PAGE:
Got regrets? Read this.

I’m a little tardy in recapping what I’ve been doing lately, and I’m sorry about that. But I won’t be for long.

Yep, I’m over it. That’s because I re-read my June 5 piece at Get Rich Slowly, “The statute of limitations on regret.”

But seriously. I wrote about how I’m learning to eschew self-punishment (You screwed up, therefore you must suffer without ceasing.) Yes, I’ve made mistakes. I’ve also  had mistakes thrust upon me. What matters is that I’ve gotten myself away from those situations, that I’m learning from my mistakes and that I keep moving.

That last part was the toughest. For quite a while I obsessed over the years that I felt I’d “lost.” They were gone, true, in that I didn’t fully live them. But how much more time was I going to lose focusing on how much time I’d lost?

I’d be interested in your feedback after you’ve read the piece.

Earlier this week I published “Can’t afford to socialize? Compromise!” at GRS. Even if you lack a receptacle into which to micturate or a casement through which to empty it, you can still have fun.

And on the topic of fun, here are some of the articles that I’ve most enjoyed doing recently at MSN Money:

Friends’ wedding busting your budget?

The $0 home remodel

Like freebies? Find ‘em online

Summer’s almost here: Think Christmas (which was accepted for the Festival of Frugality blog carnival)

Cheap ways to furnish your first place (which made it into the Totally Money blog carnival at American Debt Project)

Take a bite out of orthodontist bills (chosen for the Carnival of Personal Finance at NerdWallet)


9 Comments

  1. I love the word micturate. Used it myself in a comment earlier this week. :)

    Um… a growth mindsets mean taking the past as a learning experience and focusing on propelling yourself forward to the future.

  2. Donna Freedman

    That’s what I figure. These days when things go wrong I try to think, “What can I learn from this?” or “What am I supposed to take from this?” That is, after I’m doing wailing and gnashing my teeth and rending my garments.

  3. I liked your post about regrets! I spend a lot of time regretting my mistakes even though I am working hard to correct them.

  4. ImJuniperNow

    A highly successful person once asked me: If I had it to do over again, what would I do differently? My response – EVERYTHING.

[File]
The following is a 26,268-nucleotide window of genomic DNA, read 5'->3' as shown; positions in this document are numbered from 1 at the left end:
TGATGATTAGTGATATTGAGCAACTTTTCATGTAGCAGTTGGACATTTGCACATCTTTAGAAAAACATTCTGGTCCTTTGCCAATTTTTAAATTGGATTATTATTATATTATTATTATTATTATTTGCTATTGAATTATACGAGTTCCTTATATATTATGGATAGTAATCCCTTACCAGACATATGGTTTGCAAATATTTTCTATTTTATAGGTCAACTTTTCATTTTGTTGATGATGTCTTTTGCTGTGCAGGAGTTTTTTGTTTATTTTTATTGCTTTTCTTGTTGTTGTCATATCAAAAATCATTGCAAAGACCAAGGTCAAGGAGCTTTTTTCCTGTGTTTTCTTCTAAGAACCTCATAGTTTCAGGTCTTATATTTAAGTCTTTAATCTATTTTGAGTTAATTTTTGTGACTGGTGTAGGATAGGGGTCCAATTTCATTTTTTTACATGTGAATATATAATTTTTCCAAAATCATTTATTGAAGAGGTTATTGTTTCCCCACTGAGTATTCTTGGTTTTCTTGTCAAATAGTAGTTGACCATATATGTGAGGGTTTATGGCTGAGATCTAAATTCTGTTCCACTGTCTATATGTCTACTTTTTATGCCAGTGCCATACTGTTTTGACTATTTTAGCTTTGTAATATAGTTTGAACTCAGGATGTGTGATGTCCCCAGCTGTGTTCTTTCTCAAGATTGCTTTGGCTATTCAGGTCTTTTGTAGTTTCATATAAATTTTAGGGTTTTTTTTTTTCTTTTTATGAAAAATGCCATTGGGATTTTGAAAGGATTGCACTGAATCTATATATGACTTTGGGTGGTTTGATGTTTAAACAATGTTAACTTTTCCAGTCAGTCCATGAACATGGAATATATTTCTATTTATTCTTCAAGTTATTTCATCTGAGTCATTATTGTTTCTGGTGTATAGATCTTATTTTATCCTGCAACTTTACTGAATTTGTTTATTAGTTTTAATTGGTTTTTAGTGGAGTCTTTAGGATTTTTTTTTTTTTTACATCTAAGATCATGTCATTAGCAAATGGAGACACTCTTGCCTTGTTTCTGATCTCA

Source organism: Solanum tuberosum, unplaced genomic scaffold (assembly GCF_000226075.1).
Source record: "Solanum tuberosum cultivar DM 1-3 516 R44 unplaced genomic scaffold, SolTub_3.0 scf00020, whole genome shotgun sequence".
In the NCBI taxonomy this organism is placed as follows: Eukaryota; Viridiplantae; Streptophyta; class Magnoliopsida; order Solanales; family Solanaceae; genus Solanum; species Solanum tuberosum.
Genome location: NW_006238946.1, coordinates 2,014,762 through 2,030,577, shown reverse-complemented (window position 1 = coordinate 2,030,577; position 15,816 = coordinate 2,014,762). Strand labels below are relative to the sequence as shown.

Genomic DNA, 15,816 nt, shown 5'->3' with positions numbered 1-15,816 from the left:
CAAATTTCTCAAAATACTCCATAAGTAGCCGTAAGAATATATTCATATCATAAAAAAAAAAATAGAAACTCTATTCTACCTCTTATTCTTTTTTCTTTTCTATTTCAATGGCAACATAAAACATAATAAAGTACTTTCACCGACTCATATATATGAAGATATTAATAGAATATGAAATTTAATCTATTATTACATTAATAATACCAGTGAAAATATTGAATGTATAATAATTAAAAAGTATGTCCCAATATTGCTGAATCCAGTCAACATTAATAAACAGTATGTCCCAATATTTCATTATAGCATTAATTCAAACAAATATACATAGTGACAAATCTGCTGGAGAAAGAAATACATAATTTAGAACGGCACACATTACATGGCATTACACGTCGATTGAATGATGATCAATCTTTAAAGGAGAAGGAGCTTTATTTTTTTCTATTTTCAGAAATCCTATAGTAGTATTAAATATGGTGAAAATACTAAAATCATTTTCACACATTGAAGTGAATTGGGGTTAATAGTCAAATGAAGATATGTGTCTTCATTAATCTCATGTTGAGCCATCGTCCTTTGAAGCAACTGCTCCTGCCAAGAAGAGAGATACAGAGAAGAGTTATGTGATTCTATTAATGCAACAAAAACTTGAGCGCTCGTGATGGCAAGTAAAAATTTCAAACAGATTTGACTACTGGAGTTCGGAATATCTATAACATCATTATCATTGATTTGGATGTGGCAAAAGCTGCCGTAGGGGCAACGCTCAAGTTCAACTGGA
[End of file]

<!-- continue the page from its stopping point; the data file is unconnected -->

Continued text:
Sigh. I am convinced that my headstone will read “A life of promise never fulfilled” unless I get it together, too.

    How can I remove “Why did I do that/did that happen/can’t I” from my vocabulary?

    • Donna Freedman

      @ImJuniperNow: Practice, practice, practice. This may sound corny, but I have found that it really does matter how you phrase things. When I find myself ready to sigh, “I have to walk to the store/write an article/fix supper,” I turn it into, “I get to (do whatever).” Or when I start to say, “I’m so overwhelmed” or “I’m so tired,” I try to change it to, “I’m so challenged by this” or “It’s no wonder I’m tired — I’ve gotten a lot done today, so maybe I’ll take a half-hour nap and then finish.”
      And “why did I do that/I can’t believe I screwed up/that was such a huge mistake” becomes something along the lines of, “Oh boy, that wasn’t the smartest move — how can I recover in the short term and learn from it in the long term.”
      It’s rewiring your brain away from defeatist leanings. Does it work? Not always, but my success rate is increasing.
      I wouldn’t say I have it all together yet — but at least I know where it all is.
      Thanks for reading, and for leaving a comment.

      • It even has a name for it in cognitive behavioral therapy, “Cognitive restructuring” and it really does work (with a research base and everything)! Not in the way positive self-affirmations don’t work, but in the way that reframing things such that they’re still true and believable works.

        One of the exercises in CBT is to take a sheet of paper and fold it in half length-wise. Then on the left side, but down the defeatist thought. On the right side, put down a thought that is *true* but restructured. Then you work on replacing the left side with the right side in every day thoughts. One suggestion if you’re having trouble is to put a rubber band on your wrist and to snap it every time you have one of the defeatist thoughts to remind you to replace it with the positive.

      • My husband has taken on the credo ascribed to Neil Patrick Harris: “Whenever I get (sad/angry/frustrated/depressed/whatever) I stop being (whatever) and get AWESOME instead.” He finds this very inspiring. :)

  5. Carrie

    I think we all have regrets, but when you live your life in the past you cannot go forward.

  6. To let go of regret is never easy, as everyone commenting on this entry as noted. As tough as it may be, perhaps it’s time for every one of us to let go of what might have been and be grateful for what is in this moment. I struggle with this issue myself and find that I am my most authentic self when I make choices that reflect my values and ideas, not what other people value or think. Let go of all the conventional measures of success and instead, define success for yourself. I’m not saying that it is easy, but I am saying that it’s worth the struggle.

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